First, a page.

Fast system interrupt for Argon

argon
Tags: #<Tag:0x00007fe2263ef2c8>

#1

I am new to the particle platform and I am attempting to implement an FFT on the Argon to process some sensor data. To do this I need to have uniformly and accurately spaced samples from the ADC (preferably up towards 20 kS/s).

I know that I can use software timers and interrupts to get samples spaced at 1 ms, unfortunately this is clearly not fast enough for my purposes. A while back a library was developed for the particle photon/core called SparkIntervalTimer. It took advantage of the hardware timers (the ones responsible for managing PWM output) to get higher precision interrupts.

I was wondering if there was any way to implement something like this on the Argon, or if I could somehow port this library.

Thanks!


#2

I believe @peekay123 maintains the spark interval timer library. Last I heard, he was waiting for the particle engineers to finalize the exact number of hardware timers available to user code on mesh devices before updating the library.


#3

For 20,000 samples per second, if you must use the Argon now, I’d use monolithic firmware (system part and user part combined with no barrier) and use the nRF52 hardware ADC DMA (EasyDMA). There’s currently no way to use it from regular modular user firmware, but that will get you the precise samples without the overhead of an interrupt on every sample.

On the Photon, ADC DMA can be used from user firmware without any system changes, and that’s what I’d recommend. This sample code shows how to do ADC DMA on the Photon.

You have to do some experimentation to determine what’s better for the FFT. The Argon has half the CPU clock speed, but it has hardware floating point, so it’s hard to say what would be better.


#4

It may only be my personal impression, but got the feeling that the ADCs on the nRFs are performing somewhat worse than the STM32 ones (and they are not the greates either).


#5

Is it your suggestion to use an external ADC? Designing the circuit around an ADC is not without its challenges and neither is the communications when reading at 20,000 samples per second especially if over any duration due to the other things that will be going on (cloud comms etc.) with either the Photon or Argon. Thus, you may need to have a co-processor that is dedicated to collecting the data samples into memory.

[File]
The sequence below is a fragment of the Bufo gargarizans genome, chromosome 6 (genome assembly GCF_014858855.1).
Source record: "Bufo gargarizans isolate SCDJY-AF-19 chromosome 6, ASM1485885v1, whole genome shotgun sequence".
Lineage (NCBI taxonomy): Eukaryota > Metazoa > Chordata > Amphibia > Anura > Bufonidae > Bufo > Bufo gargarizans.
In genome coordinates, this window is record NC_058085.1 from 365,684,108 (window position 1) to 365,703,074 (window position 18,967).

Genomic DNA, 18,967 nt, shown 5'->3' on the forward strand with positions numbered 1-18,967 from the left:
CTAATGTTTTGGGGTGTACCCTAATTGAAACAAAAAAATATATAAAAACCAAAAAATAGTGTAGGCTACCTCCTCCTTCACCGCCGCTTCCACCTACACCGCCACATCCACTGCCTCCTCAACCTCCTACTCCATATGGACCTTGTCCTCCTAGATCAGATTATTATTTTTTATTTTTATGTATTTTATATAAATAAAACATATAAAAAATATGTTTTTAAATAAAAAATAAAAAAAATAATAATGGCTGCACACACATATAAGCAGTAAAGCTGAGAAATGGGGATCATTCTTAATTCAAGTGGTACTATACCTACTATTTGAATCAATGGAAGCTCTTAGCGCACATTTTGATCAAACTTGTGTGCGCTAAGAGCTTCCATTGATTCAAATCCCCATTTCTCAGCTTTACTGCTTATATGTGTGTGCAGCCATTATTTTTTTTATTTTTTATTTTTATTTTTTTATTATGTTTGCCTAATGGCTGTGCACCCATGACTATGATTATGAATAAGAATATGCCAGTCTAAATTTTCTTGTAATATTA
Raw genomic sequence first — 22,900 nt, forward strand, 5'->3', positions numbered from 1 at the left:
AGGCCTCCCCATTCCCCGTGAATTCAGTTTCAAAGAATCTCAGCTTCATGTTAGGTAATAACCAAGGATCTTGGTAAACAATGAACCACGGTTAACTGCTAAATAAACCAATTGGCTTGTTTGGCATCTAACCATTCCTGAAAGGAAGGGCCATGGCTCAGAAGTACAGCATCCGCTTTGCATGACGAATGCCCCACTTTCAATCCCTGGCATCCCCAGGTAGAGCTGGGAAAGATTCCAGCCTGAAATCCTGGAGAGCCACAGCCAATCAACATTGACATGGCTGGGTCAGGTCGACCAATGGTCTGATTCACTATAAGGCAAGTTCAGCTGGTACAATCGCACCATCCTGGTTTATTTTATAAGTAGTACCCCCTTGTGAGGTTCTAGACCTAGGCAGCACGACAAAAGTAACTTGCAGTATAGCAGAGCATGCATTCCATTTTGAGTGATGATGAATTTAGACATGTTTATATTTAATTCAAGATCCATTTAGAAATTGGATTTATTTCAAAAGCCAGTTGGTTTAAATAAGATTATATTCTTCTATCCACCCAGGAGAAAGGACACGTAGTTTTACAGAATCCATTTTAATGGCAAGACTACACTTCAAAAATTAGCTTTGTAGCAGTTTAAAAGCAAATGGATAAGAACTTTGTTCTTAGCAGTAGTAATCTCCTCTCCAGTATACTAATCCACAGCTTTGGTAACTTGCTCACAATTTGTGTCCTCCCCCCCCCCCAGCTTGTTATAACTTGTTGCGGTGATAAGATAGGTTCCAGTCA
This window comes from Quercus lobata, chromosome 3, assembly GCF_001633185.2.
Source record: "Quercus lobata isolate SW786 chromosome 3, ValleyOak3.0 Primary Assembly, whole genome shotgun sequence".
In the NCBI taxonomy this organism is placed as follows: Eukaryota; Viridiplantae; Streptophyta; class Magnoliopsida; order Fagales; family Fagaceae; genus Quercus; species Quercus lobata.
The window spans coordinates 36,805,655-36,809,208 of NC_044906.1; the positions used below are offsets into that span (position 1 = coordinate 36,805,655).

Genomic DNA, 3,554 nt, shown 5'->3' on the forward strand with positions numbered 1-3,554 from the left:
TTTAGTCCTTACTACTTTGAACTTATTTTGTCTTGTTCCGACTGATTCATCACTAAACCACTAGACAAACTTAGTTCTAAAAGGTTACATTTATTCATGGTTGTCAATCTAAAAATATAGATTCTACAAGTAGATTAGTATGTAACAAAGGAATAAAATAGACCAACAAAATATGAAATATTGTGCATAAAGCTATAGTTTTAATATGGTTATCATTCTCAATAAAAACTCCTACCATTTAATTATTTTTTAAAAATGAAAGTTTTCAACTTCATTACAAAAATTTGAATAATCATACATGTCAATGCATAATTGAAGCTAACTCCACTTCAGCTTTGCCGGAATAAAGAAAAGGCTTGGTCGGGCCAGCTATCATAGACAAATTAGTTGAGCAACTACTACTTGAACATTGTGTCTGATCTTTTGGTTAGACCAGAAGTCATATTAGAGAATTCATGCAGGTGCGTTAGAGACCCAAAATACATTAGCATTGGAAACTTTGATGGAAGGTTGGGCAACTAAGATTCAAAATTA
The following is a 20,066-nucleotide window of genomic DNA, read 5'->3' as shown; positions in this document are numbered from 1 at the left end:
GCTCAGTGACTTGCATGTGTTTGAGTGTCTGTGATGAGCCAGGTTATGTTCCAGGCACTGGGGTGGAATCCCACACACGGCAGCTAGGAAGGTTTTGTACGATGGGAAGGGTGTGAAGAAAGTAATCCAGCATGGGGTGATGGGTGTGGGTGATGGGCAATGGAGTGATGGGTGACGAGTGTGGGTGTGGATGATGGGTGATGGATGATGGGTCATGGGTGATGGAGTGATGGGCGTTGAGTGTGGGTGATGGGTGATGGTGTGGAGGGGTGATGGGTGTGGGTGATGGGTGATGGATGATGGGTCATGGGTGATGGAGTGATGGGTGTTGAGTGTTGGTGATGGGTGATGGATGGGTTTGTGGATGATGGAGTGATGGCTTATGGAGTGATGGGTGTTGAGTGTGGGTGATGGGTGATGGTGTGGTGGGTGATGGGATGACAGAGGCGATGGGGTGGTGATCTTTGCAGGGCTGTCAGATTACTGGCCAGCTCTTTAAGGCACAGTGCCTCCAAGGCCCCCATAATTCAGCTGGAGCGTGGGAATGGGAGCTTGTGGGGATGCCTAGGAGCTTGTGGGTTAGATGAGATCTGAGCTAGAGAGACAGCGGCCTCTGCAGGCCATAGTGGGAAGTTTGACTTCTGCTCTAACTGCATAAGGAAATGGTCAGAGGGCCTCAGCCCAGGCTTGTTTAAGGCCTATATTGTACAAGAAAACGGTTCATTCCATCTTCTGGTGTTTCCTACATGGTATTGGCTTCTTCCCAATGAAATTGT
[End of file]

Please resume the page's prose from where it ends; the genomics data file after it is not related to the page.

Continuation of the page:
#6

Awesome, thanks for all the replies guys. I ended up just going with the photon so that I could adapt @rickkas7 photonAudio code which also has the potential advantage of being able to offload some of the DSP computation to a server. I started with the Argon since I’m more comfortable with Nordic SOCs. But I think the photon will do the job just fine.

I decided against an external ADC since the design overhead is usually quite large, but in a later iteration of this device I think I might just bite the bullet.

Anyway,
Cheers!


#7

Any updates on the spark interval timer library being adapted to the Argon for faster operations?


#8

New library to do ADC DMA on Gen 3 devices! Works on Device OS 1.3.1 and later on all Gen 3 devices (Argon, Boron, Xenon, B Series SoM). Sampling rates up to 200 kHz. Can sample a single pin or sequentially across multiple pins. Supports double buffers for continuous captures.


#9

This is fantastic! Thank you rickkas7


#10

It seems attempting to sample from 5 or more pins at a time put’s the device into SOS mode. Has someone ran across this?

	ret_code_t err = adc
		.withSampleFreqHz(22050)
		.withDoubleBuffer(SAMPLES_IN_BUFFER, buffer0, buffer1)
		.withResolution(NRF_SAADC_RESOLUTION_8BIT) 	
		.withSampleMultiplePins({A0, A1, A2, A3, A4, A5})
		.init();